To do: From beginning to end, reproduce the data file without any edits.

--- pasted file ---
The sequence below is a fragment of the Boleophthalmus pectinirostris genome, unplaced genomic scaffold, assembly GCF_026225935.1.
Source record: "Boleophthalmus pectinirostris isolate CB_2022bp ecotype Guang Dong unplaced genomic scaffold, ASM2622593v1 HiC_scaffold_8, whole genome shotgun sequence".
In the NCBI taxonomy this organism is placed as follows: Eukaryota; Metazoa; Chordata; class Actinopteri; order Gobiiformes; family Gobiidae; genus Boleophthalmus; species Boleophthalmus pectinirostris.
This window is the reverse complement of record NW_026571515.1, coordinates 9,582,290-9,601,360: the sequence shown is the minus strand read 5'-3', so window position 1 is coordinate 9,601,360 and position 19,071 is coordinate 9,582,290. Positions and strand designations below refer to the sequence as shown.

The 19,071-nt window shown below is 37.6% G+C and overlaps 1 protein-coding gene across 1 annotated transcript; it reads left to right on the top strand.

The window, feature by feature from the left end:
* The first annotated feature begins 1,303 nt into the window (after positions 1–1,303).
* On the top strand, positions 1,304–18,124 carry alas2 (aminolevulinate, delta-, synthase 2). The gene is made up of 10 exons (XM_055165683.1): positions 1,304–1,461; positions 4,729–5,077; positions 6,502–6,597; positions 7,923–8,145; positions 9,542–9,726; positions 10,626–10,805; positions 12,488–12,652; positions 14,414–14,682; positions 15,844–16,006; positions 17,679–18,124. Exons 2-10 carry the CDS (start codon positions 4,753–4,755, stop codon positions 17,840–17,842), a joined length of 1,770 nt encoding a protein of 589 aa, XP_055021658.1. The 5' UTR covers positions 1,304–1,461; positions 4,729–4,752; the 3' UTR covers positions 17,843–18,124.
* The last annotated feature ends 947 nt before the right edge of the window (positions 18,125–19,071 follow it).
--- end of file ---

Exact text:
The sequence below is a fragment of the Boleophthalmus pectinirostris genome, unplaced genomic scaffold, assembly GCF_026225935.1.
Source record: "Boleophthalmus pectinirostris isolate CB_2022bp ecotype Guang Dong unplaced genomic scaffold, ASM2622593v1 HiC_scaffold_8, whole genome shotgun sequence".
In the NCBI taxonomy this organism is placed as follows: Eukaryota; Metazoa; Chordata; class Actinopteri; order Gobiiformes; family Gobiidae; genus Boleophthalmus; species Boleophthalmus pectinirostris.
This window is the reverse complement of record NW_026571515.1, coordinates 9,582,290-9,601,360: the sequence shown is the minus strand read 5'-3', so window position 1 is coordinate 9,601,360 and position 19,071 is coordinate 9,582,290. Positions and strand designations below refer to the sequence as shown.

The 19,071-nt window shown below is 37.6% G+C and overlaps 1 protein-coding gene across 1 annotated transcript; it reads left to right on the top strand.

The window, feature by feature from the left end:
* The first annotated feature begins 1,303 nt into the window (after positions 1–1,303).
* On the top strand, positions 1,304–18,124 carry alas2 (aminolevulinate, delta-, synthase 2). The gene is made up of 10 exons (XM_055165683.1): positions 1,304–1,461; positions 4,729–5,077; positions 6,502–6,597; positions 7,923–8,145; positions 9,542–9,726; positions 10,626–10,805; positions 12,488–12,652; positions 14,414–14,682; positions 15,844–16,006; positions 17,679–18,124. Exons 2-10 carry the CDS (start codon positions 4,753–4,755, stop codon positions 17,840–17,842), a joined length of 1,770 nt encoding a protein of 589 aa, XP_055021658.1. The 5' UTR covers positions 1,304–1,461; positions 4,729–4,752; the 3' UTR covers positions 17,843–18,124.
* The last annotated feature ends 947 nt before the right edge of the window (positions 18,125–19,071 follow it).